Hospitals Are Unprepared for Mass Casualties
U.S. hospitals are not prepared for a "predictable surprise" such as a terrorist bombing, according to a new report from the House Committee on Oversight and Government Reform. The survey of Level I trauma centers--chosen because they can provide the highest levels of emergency care--in seven major U.S. cities was intended to figure out if the hospitals have the capacity to respond to a level of casualties similar to that seen in the March 2004 bombing of Madrid commuter trains, which killed 177 people and injured more than 2,000. The survey included hospitals in New York, Los Angeles, Washington, D.C., Chicago, Houston, Denver, and Minneapolis. The House committee also held hearings on this issue on Monday and Wednesday.
None of the hospitals had sufficient capacity to respond to an attack with casualties similar to the number that occurred in Madrid. They had no room in their emergency rooms to treat a sudden large group of victims. They also had no free intensive care beds, the report says, and they didn't have enough regular beds to handle less severely injured victims. The worst capacity issues were in Los Angeles and Washington, D.C.
Your Keyboard Is Dirty--Should You Worry?
First, it was germ-hording purses and cellphones. This week, you may have seen news reports warning that your keyboard could be making you sick. A group called Which? swabbed more than 30 keyboards in its own office and found that four keyboards were "potential health hazards" because of high levels of bacteria. A microbiologist hired by Which? suggested the group get rid of one keyboard because it had 150 times as many bacteria as the stated target--and it was five times dirtier than a toilet seat the group swabbed for comparison.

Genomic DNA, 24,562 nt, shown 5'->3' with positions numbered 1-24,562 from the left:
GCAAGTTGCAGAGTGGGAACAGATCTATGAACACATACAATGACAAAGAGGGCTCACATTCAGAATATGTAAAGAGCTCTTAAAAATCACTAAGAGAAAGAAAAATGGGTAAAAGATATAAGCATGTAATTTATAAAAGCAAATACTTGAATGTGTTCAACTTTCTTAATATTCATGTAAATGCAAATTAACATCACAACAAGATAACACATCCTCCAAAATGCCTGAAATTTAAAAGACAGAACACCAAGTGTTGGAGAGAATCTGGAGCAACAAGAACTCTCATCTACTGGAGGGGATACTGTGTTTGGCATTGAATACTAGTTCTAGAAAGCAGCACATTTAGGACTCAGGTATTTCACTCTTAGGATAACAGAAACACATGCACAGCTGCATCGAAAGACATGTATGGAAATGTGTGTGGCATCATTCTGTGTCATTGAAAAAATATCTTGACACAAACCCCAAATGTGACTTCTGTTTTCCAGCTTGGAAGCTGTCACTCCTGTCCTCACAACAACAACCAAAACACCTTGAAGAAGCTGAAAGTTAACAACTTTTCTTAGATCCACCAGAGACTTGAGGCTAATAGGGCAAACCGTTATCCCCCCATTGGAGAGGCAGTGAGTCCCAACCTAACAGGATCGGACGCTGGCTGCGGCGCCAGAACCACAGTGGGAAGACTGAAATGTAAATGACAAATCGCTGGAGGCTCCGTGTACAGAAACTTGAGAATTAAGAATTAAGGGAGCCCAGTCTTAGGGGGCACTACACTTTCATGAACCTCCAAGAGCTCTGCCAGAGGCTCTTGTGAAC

U.S. News explains why you shouldn't compulsively clean your keyboard and lists steps to take if you're worried about germs.
More Problems With Plastics
You've probably heard the news about the potentially harmful effects of bisphenol A, or BPA--but that's not the only chemical that may be a problem. Phthalates are used widely as softening agents in certain plastics, notably PVC, and are also found in some cosmetics, pharmaceuticals, and a wide range of other products, Adam Voiland reports. Scientists classify these chemicals among the "endocrine disruptors," so known for their ability to alter the proper balance of hormones, which play a central role during development.
Video-Game Addiction: Where Does Play Become Obsession?
Concern is spreading among parents and mental-health professionals that the exploding popularity of computer and video games has a deeper dark side than simple couch- potatohood, U.S. News reports. Studies show that 92 percent of children under age 18 play these games regularly. According to the Media Research Lab at Iowa State University, about 8.5 percent of 8-to-18-year-old gamers can be considered pathologically addicted, and nearly one quarter of young people--more males than females--admit they've felt addicted. Little wonder: In February, a team at Stanford University School of Medicine showed that areas of the brain responsible for generating feelings of addiction and reward are activated during game play. "We are seeing it over and over again," says Liz Woolley, founder of On-Line Gamers Anonymous, a virtual 12-step program for gaming addicts. "We're losing [kids] into the games, and it's turning their brains to mush."
U.S. News provides a list of resources that worried families can look to for guidance on dealing with video game addiction, as well as information about behavioral and substance addiction.
--January W. Payne